5 steps to a successful video interview

Author
Rachel Swain, Editorial manager
Posted
May, 2017

Video interviews are an increasingly popular way of assessing candidates across all job sectors - this advice should help ensure you're ready to take on the challenge

Often used in the early stages of the interview process to filter out large numbers of candidates, video interviews can vary in style and length. You may be asked to answer pre-recorded questions with an allotted time given for each response. Or the interview may be live, in a similar format to a traditional interview and carried out on a platform such as FaceTime or Skype.

The obvious benefits of a video interview are the money and time savings for both the recruiter and the candidate. It also means that the recruiter and their colleagues can watch the interview again rather than just relying on notes. They're not without their disadvantages though, the main one being connectivity problems and time delays. Also, not everyone is comfortable on camera and this may put some candidates at a disadvantage. With some preparation these issues can be overcome and help you move on to the next stage of the process.

1. Be prepared

Talking on camera doesn't come naturally to some people so it's important to do some test runs to help you get used to it. Record yourself and watch it back to see how you look and sound. This is also a good opportunity to review your body language and make sure the background and lighting are okay.

As with any interview you should research the company and prepare answers to some of the most common interview questions. Another benefit of a video interview is that you can have some notes to hand. These need to be kept away from the camera and you shouldn't fiddle with them during the interview as paper rustling will affect the sound and distract you from what's being said.

2. Choose your location

Plan well in advance where you're going to do the interview. Use a quiet location, where you won't be disturbed by noises and people. Make sure the room you choose is tidy and use a clean and simple background so that the recruiter focuses on you.

Close any software on your computer that might play notification sounds, and switch your phone to silent, to guarantee you won't be distracted. Also, let everyone in the house know you're about to start the interview so they don't interrupt.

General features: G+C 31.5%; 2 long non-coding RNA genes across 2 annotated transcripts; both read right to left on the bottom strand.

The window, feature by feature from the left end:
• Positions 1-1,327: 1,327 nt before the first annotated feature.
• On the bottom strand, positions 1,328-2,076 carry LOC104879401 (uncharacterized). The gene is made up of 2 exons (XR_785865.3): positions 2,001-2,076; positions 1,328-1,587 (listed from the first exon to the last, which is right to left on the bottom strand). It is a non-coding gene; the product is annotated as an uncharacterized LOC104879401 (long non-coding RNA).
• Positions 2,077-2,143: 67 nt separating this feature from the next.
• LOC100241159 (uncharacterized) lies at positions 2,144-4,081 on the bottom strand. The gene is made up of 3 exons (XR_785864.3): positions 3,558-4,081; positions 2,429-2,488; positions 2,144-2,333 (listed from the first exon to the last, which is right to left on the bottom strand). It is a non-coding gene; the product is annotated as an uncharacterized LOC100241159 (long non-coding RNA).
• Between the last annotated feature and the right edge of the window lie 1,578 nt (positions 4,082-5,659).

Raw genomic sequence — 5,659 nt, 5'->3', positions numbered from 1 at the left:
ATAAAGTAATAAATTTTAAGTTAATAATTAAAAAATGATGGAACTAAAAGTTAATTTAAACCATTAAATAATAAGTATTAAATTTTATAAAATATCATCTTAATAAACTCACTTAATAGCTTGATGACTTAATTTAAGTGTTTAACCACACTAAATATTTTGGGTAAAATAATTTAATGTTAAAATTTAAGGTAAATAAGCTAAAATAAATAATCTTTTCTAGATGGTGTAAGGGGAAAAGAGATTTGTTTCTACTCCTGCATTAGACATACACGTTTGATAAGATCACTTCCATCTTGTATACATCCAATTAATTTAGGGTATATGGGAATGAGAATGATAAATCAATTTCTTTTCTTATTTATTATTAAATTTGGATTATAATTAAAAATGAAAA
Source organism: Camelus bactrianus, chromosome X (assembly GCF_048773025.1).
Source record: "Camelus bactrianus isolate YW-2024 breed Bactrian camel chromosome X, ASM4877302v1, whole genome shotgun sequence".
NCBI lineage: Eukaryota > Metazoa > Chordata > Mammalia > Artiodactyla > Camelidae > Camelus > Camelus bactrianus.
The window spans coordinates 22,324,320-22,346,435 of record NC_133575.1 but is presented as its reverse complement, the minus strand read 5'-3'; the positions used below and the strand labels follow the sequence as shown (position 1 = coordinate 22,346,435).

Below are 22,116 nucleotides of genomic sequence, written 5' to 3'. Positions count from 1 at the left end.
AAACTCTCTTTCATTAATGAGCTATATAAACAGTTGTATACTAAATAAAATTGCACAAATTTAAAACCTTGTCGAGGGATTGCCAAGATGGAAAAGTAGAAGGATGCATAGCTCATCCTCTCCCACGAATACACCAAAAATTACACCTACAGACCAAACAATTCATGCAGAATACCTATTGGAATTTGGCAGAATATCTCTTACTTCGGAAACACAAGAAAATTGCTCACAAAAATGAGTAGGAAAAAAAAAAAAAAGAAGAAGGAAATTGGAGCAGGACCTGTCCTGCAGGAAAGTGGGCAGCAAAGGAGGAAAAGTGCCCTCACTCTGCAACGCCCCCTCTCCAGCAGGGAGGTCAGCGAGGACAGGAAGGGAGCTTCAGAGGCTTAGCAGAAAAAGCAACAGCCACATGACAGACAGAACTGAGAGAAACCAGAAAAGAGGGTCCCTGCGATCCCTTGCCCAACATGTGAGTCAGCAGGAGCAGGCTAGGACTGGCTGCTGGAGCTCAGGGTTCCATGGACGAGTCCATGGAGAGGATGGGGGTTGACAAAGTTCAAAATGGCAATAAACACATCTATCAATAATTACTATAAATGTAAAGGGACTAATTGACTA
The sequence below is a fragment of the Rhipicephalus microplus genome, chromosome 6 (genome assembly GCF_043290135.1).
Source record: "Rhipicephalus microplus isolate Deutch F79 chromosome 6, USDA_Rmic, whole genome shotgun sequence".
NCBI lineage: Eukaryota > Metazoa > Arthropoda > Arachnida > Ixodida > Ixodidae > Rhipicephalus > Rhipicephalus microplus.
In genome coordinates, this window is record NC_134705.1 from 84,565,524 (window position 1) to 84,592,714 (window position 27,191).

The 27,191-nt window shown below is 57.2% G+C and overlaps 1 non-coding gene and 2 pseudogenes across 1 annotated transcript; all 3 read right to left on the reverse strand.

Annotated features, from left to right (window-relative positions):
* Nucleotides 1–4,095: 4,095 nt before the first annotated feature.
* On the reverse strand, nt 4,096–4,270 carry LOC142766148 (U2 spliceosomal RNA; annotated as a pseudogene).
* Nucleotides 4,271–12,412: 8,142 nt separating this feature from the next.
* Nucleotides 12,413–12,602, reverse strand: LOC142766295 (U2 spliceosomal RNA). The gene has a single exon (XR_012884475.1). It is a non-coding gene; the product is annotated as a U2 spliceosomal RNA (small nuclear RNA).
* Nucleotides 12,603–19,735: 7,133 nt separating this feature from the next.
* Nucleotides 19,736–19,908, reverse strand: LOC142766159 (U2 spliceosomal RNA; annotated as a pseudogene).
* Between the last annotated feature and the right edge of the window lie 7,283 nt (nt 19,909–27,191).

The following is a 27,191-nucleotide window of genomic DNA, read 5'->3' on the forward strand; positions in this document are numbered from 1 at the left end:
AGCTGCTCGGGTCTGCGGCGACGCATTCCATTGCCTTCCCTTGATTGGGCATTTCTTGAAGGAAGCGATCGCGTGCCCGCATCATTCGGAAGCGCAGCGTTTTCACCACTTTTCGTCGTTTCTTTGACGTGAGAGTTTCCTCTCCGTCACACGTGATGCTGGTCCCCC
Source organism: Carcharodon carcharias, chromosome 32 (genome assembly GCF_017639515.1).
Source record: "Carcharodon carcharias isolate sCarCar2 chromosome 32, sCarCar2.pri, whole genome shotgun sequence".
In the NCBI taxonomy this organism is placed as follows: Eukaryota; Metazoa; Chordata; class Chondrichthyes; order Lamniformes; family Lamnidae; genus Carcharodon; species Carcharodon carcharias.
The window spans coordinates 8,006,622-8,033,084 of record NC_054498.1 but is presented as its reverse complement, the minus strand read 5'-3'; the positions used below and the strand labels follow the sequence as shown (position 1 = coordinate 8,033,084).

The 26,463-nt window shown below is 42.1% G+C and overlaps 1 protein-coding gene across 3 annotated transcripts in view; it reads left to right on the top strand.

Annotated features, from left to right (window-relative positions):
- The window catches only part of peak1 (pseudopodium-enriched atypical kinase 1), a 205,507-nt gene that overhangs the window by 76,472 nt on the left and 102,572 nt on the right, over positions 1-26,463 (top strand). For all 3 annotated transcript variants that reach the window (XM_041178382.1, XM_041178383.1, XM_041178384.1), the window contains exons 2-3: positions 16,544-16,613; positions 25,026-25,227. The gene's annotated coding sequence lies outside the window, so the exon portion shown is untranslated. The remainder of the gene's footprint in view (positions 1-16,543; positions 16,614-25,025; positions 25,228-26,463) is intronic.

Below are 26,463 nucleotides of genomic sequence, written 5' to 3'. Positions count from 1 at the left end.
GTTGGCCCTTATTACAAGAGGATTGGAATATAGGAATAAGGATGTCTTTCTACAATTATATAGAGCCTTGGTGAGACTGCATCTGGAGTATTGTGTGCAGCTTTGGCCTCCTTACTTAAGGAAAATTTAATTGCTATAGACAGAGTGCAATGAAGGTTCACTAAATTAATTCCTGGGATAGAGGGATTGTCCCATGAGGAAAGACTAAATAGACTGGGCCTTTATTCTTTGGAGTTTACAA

3. Dress professionally

You may be at home but it's still a job interview and this is your opportunity to give a professional first impression - this means dressing appropriately. You should wear the same outfit you would have chosen for a face-to-face meeting with the employer. Although you should think about how your clothes will look on screen and avoid busy patterns and stripes for example. For advice on what to wear take a look at how to prepare for an interview.

4. Use positive body language

You should avoid slouching, moving too much or touching your face. Instead employers will be looking for you to make good eye contact, smile, listen and take an interest in what they're saying. To help you do this your camera should be at eye level and you should look into it rather than at the screen.

If you're nervous it can be easy to rush what you're saying but remember that the employer wants to hear your answers. So speak clearly, and be careful not to interrupt as this is more easily done with the slight delay over the internet than during a face-to-face meeting.

5. Get technical

You also need to think about the lighting as it won't be a great interview if you can't be properly seen. To ensure you don't get a shadow either use natural light from a window or put a lamp in front of the camera and adjust the distance to get the best result.

A few days before the interview you should test the computer, camera and any software that you've been asked to use. Make sure the picture is clear and the sound quality is good. It's also worth checking your internet connection and ensuring that nothing on the day will affect it.

On the day of the video interview make sure everything is fully charged or plugged in as you don't want the battery to run down. You don't want to be still sorting things out as the interview starts so switch everything on at least half an hour before the interview and sign in to any software that you'll need.

If there are any technical hitches, for example if you can't hear the questions very well, don't struggle through as you won't put in your best performance. Mention the problem. It may easily be fixed, or the interviewer may be happy to end the call and redial.